Access to e-bikes
State accepting applications for low-income e-bike programs

Access to e-bikes

The State of Colorado opened applications Dec. 1 for its community access e-bike program, which will give electric bicycles to low- and moderate-income residents. The program will award $910,000 in grants to up to 10 organizations with plans to provide e-bikes to income-qualified workers. Tribal governments, local governments and nonprofits are all eligible to apply./ Photo by Hart Van Denburg, CPR News

Sam Brasch / Colorado Public Radio - 12/08/2022

As it tries to cut traffic and improve air quality, Colorado is expanding a program to give electric bicycles to low- and moderate-income residents. 

The Colorado Energy Office opened applications for its community access e-bike program on Dec. 1. It will award $910,000 in grants to up to 10 organizations with plans to provide e-bikes to income-qualified workers. Tribal governments, local governments and nonprofits are all eligible to apply. 

“Most Americans, their vehicle trips are 10 miles or less,” Sarah Thorne, a senior program manager for the Colorado Energy Office, said. “E-bikes offer a great opportunity to change commuting habits.”

Climate-minded governments across the country are betting on e-bikes as a low-carbon alternative to cars. Denver kicked off the trend last spring, offering discounts for e-bikes purchased at local bike shops. It paused the rebates until next year after rabid demand exhausted the city’s available funding. 

The state plans to launch its own $10 million rebate program next spring. Details are thin, but Thorne said the point-of-sale discounts would be available to all state residents below a certain income threshold. 

Community access grants take a more targeted and tested approach to e-bike adoption. After the pandemic shut down public transportation, the Colorado Energy Office launched a mini-pilot program to provide e-bikes to 13 essential workers. It followed up with a full-fledged pilot program to fund projects at five community groups across the state. 

Participants tracked their commutes and grocery runs through a smartphone app developed by the National Renewable Energy Laboratory. Early data show participants are using their e-bikes for between 20 and 50 percent of their total trips, depending on the program and time of year.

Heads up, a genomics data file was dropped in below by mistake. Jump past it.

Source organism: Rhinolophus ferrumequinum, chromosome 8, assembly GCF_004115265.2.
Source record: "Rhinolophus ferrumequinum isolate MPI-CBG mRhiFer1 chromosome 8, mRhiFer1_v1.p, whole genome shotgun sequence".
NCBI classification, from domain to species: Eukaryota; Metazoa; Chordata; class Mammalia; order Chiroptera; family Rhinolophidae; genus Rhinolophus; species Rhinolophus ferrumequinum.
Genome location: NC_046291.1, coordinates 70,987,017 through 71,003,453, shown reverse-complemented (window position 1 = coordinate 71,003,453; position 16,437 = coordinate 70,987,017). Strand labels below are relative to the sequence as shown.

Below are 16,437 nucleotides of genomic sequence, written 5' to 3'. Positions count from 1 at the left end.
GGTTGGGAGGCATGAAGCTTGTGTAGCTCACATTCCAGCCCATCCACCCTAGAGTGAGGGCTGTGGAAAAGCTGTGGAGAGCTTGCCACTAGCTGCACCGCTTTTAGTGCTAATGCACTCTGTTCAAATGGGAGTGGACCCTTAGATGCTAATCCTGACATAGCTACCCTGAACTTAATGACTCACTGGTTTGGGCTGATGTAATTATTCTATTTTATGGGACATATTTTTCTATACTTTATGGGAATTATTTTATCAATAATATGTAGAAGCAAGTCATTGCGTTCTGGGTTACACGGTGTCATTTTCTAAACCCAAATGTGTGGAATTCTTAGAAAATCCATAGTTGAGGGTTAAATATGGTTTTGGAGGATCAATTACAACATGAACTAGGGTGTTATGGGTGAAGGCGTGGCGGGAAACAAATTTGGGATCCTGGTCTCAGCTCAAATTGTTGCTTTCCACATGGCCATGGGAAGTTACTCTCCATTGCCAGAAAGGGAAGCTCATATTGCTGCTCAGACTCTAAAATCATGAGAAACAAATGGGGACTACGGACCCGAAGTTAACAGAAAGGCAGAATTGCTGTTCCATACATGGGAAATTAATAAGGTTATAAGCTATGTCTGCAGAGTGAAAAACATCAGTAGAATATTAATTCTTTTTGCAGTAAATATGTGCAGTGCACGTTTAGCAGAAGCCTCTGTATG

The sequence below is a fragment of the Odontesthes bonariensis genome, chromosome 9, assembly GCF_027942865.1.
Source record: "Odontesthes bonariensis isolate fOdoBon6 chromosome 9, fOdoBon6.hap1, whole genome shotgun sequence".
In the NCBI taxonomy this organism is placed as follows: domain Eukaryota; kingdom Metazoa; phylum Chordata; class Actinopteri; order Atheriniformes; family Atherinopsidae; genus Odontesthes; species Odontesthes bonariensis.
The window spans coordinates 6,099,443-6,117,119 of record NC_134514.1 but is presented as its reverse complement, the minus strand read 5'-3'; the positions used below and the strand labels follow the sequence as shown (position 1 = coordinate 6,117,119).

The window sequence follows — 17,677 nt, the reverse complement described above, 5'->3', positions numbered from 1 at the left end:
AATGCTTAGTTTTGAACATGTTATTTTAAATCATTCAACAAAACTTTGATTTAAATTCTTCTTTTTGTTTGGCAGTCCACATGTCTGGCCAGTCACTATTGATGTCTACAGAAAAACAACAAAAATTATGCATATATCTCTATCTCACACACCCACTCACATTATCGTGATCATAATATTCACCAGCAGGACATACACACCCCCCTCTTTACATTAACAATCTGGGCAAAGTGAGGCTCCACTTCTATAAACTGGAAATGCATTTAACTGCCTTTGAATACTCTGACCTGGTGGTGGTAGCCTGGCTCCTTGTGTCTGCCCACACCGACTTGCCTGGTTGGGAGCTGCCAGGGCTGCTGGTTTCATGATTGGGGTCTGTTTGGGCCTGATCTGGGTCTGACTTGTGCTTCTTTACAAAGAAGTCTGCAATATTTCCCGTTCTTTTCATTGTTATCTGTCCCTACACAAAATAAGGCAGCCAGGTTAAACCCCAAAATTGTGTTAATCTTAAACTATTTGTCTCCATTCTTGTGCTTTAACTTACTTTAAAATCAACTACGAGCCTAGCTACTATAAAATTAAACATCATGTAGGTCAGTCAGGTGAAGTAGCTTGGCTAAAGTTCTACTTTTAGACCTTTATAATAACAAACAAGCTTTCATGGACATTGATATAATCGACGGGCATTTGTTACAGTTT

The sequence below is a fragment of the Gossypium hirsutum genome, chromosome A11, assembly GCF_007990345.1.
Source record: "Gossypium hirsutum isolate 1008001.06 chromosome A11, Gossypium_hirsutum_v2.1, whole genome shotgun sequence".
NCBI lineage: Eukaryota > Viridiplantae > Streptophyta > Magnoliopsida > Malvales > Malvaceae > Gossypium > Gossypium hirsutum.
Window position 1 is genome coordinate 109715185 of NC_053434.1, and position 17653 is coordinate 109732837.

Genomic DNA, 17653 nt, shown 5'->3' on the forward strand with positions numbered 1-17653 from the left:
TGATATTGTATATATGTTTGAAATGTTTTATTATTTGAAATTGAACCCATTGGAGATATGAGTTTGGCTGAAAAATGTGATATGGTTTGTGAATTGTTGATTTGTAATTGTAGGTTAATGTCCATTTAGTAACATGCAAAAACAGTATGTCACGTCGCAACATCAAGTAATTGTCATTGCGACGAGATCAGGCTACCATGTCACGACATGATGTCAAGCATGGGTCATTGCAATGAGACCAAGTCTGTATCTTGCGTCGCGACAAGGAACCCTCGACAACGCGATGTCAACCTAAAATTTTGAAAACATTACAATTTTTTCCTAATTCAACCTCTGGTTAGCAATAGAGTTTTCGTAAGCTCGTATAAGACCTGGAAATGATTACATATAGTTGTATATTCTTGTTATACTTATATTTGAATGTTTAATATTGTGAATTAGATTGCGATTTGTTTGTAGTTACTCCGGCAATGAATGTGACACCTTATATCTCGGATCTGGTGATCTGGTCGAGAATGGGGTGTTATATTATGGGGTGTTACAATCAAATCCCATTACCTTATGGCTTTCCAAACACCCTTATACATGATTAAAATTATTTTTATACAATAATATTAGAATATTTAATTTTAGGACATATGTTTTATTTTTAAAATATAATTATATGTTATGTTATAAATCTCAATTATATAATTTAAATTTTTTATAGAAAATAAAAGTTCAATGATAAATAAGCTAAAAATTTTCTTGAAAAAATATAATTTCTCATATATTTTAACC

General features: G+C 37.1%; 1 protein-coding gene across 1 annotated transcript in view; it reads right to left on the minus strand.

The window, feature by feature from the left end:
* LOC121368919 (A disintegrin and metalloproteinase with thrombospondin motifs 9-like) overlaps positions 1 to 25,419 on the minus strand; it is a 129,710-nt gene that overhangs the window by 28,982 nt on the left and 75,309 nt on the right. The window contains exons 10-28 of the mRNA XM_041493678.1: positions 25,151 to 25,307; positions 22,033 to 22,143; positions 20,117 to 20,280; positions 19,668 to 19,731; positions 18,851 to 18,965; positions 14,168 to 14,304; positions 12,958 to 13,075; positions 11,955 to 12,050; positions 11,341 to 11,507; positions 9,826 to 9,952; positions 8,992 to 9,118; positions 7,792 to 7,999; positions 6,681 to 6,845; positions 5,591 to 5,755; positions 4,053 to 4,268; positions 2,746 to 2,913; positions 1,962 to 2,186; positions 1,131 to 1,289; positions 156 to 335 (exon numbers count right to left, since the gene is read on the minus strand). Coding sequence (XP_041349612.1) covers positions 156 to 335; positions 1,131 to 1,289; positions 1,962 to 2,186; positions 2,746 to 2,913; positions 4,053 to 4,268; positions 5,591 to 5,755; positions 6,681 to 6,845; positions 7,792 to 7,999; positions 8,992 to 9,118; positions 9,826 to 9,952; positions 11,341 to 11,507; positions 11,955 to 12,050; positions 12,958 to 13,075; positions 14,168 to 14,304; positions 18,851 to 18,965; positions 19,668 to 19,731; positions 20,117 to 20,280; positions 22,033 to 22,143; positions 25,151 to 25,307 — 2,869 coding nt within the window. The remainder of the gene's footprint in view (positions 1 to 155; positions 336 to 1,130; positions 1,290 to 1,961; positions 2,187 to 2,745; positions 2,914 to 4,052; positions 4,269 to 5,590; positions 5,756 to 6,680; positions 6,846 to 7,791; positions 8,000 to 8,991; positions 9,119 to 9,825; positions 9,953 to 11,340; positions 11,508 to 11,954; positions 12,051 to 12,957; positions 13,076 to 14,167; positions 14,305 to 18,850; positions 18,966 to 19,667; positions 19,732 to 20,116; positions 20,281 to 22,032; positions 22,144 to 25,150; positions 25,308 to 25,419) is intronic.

The new grants will build on that effort. Applicants can either provide free e-bikes – along with helmets, locks and other equipment – or establish programs to lend out e-bikes. 

In either case, Thorne said organizations should explain how e-bikes would help a specific set of employees – like teachers or hospital workers – avoid solo vehicle trips. She noted one pilot program in Durango gave e-bikes to 16 low-income restaurant employees without regular access to personal transportation, like a car. Called the “Roll to Restaurants” program, it was spearheaded by the 4 Corners Office of Resource Efficiency with the help of the $50,000 grant from the Colorado Energy Office. The goal of the program, which kicked off in the spring of 2021, was to help the state meet its climate goals while also providing low-emission transportation to restaurant workers who were apprehensive about talking public transit during the height of the pandemic. 

Initial concepts are due by Dec. 15 and final applications must be submitted by Jan. 4, 2023. The state plans to notify winners in February 2023. 

The grants and upcoming rebates are funded by air quality legislation approved this year. That money runs out after two years, but there could be an appetite to extend the state’s e-bike efforts. 

“We’re hoping there might be some additional legislation this next session,” Thorne said. 

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